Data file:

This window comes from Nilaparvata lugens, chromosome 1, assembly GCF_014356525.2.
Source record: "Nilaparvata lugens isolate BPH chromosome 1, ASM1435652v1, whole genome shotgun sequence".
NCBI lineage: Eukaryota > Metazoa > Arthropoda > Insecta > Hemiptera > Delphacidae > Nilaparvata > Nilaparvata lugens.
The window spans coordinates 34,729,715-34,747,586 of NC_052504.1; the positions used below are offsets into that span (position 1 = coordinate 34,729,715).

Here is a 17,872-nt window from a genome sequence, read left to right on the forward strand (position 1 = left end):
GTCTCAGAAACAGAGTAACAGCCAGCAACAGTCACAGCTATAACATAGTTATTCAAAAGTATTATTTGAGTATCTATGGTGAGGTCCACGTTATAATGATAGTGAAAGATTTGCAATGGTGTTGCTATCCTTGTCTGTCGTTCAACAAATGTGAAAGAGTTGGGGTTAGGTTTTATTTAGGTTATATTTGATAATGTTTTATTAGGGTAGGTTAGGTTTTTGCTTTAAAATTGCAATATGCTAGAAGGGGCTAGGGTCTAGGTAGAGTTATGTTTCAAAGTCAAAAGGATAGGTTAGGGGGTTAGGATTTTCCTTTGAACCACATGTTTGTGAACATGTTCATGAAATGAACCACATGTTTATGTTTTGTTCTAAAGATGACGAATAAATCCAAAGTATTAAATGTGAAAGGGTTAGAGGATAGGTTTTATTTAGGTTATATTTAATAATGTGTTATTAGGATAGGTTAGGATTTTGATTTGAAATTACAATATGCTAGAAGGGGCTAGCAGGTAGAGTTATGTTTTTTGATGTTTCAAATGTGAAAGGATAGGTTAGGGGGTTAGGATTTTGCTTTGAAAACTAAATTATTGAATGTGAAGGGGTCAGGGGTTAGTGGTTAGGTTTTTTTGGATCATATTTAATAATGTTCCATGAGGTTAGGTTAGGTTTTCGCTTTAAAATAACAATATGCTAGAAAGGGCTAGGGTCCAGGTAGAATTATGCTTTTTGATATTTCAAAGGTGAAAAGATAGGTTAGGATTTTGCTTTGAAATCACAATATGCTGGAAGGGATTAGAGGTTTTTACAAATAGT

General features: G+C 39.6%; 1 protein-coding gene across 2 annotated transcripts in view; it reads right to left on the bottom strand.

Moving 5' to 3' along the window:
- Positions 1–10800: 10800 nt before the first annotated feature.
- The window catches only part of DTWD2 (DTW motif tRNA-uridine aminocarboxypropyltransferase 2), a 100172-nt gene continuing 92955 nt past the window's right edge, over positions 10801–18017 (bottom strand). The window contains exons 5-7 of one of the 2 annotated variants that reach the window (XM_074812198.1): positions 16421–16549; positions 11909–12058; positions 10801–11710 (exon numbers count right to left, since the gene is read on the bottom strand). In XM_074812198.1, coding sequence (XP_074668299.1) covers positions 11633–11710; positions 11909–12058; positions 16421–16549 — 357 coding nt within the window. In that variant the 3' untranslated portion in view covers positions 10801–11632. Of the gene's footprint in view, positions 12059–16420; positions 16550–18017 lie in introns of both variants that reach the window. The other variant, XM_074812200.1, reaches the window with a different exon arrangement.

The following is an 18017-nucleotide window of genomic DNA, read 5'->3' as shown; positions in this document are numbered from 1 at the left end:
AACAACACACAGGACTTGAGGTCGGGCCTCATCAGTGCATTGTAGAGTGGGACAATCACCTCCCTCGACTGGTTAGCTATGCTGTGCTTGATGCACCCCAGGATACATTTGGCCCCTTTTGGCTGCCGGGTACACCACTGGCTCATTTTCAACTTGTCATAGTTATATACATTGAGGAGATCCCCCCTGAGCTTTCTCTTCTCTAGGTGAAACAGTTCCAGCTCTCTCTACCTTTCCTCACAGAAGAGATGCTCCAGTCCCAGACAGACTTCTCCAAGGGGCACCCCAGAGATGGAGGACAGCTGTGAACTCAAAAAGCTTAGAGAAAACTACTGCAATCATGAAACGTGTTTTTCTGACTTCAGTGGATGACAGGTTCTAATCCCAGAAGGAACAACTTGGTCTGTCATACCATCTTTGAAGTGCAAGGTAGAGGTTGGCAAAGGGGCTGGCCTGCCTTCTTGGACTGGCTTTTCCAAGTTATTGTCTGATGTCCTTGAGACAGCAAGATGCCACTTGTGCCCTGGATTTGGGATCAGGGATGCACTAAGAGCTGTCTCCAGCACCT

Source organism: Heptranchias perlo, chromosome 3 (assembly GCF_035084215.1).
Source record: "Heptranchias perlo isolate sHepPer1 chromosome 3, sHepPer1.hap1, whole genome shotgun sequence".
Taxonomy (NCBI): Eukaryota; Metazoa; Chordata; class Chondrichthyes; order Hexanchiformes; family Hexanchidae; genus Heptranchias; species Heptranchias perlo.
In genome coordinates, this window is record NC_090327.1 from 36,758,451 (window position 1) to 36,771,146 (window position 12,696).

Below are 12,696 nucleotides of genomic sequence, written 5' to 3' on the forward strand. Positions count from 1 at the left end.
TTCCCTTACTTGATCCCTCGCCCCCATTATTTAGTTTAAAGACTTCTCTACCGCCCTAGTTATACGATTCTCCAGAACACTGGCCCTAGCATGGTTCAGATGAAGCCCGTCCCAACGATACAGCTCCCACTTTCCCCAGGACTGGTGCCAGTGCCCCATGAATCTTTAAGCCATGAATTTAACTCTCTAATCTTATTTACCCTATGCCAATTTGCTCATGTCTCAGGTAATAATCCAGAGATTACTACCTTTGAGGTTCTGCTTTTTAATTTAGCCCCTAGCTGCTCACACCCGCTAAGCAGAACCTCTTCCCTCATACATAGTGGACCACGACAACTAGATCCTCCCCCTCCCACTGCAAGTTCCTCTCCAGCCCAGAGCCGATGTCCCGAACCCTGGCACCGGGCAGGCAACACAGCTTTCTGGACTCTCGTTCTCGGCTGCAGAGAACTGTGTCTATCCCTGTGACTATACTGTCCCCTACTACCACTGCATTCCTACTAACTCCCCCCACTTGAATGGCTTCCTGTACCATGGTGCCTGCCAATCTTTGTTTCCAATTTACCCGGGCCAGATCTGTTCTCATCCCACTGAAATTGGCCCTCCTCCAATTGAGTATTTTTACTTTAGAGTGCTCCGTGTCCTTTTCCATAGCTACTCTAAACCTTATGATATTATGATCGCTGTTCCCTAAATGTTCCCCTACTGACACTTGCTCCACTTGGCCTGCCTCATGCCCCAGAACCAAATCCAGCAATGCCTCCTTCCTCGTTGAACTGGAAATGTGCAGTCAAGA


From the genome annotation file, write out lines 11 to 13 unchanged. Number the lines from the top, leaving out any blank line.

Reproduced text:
The following is an 18017-nucleotide window of genomic DNA, read 5'->3' as shown; positions in this document are numbered from 1 at the left end:
AACAACACACAGGACTTGAGGTCGGGCCTCATCAGTGCATTGTAGAGTGGGACAATCACCTCCCTCGACTGGTTAGCTATGCTGTGCTTGATGCACCCCAGGATACATTTGGCCCCTTTTGGCTGCCGGGTACACCACTGGCTCATTTTCAACTTGTCATAGTTATATACATTGAGGAGATCCCCCCTGAGCTTTCTCTTCTCTAGGTGAAACAGTTCCAGCTCTCTCTACCTTTCCTCACAGAAGAGATGCTCCAGTCCCAGACAGACTTCTCCAAGGGGCACCCCAGAGATGGAGGACAGCTGTGAACTCAAAAAGCTTAGAGAAAACTACTGCAATCATGAAACGTGTTTTTCTGACTTCAGTGGATGACAGGTTCTAATCCCAGAAGGAACAACTTGGTCTGTCATACCATCTTTGAAGTGCAAGGTAGAGGTTGGCAAAGGGGCTGGCCTGCCTTCTTGGACTGGCTTTTCCAAGTTATTGTCTGATGTCCTTGAGACAGCAAGATGCCACTTGTGCCCTGGATTTGGGATCAGGGATGCACTAAGAGCTGTCTCCAGCACCT

Source organism: Heptranchias perlo, chromosome 3 (assembly GCF_035084215.1).